Wednesday, March 9, 2011
Prime Bank In Legal Tussle With Ex- Employee
NEWS BANJUL THE GAMBIA (MB)- Prime Bank Gambia Limited has been dragged to the Industrial Tribunal by its former Treasury dealer, Mr. Emmanuel George, over alleged dismissal causing damages and breach of contract.
Meanwhile, the case, which has been ongoing at the Industrial Tribunal in the Kanifing Magistrates’ Court complex before Magistrate Clement Nkumbe Ngube failed to proceed on 2nd March 2011 due to the absence of the plaintiff’s lawyer, Mr. Moses Richards.
After the case was called, the plaintiff has informed the Court that his lawyer was not present and that he called him but his phone was unreachable. Magistrate Ngube then asked the plaintiff to make sure his lawyer is available on the next adjournment date. He further told him that he has the right to keep informing his lawyer about the sittings date of his case.
The plaintiff is claiming from the Bank three years basic salary for what he claims to be an unlawful dismissal, as well as a bonus entitlement for trading period with an interest of 25% per annum from July 2009 to the date of judgement and a statutory interest of 4% to the date of final judgement. The particulars also stated that the plaintiff is a banker by profession and was employed at the defendant bank in July 2009 as Treasury Dealer with a job description for same. It further claimed that by December 2009 notwithstanding the fact that the plaintiff had almost met the target set for him at D2.7 million, the Bank’s management started to interfere with the plaintiff’s work, contrary to his job description resulting to an exchange of emails and letters between the plaintiff and Managing Directors.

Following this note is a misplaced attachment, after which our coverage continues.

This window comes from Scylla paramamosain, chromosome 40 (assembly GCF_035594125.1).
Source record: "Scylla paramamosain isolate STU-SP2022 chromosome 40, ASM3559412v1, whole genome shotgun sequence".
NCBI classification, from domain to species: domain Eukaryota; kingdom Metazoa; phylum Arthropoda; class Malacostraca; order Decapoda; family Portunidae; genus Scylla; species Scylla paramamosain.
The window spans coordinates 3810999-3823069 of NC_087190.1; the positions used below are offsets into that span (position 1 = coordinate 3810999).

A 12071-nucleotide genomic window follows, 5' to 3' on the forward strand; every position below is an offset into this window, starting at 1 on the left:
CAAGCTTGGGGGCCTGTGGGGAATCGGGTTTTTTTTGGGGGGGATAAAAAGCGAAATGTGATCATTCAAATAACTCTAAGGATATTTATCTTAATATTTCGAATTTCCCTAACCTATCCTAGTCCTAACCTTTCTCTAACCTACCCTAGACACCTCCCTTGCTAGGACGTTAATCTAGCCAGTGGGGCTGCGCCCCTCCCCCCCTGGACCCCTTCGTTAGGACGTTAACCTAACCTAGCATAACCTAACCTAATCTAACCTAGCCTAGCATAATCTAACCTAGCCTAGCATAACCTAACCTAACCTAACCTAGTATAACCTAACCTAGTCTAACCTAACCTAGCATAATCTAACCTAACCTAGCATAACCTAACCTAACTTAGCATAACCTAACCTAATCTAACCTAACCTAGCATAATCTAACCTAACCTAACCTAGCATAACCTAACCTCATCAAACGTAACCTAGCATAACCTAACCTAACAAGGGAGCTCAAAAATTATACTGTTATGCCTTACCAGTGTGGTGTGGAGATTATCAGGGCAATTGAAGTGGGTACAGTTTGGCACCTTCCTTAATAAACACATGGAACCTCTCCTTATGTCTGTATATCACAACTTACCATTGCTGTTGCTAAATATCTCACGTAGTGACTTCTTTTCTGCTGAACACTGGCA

Due to the management’s continuous interference with the plaintiff’s work, it alleged also stated that he tendered a resignation letter having sought employment with another local Bank. It further said that following the meeting with the plaintiff to discuss his concern and decision to resign, management wrote to the plaintiff confirming it decision to allow him to operate freely within his job description-which the plaintiff accepted but failed to proceed.
The plaintiff’s solicitor, according to the particulars of the claim, wrote a conciliatory letter to the defendant indicting his displeasure in the ways and manners that he had been dismissed.
Rather, to remedy their unlawful act, the defendant solicitor wrote back defiantly insisting that defendant’s action was unlawful, it was disclosed in the particulars.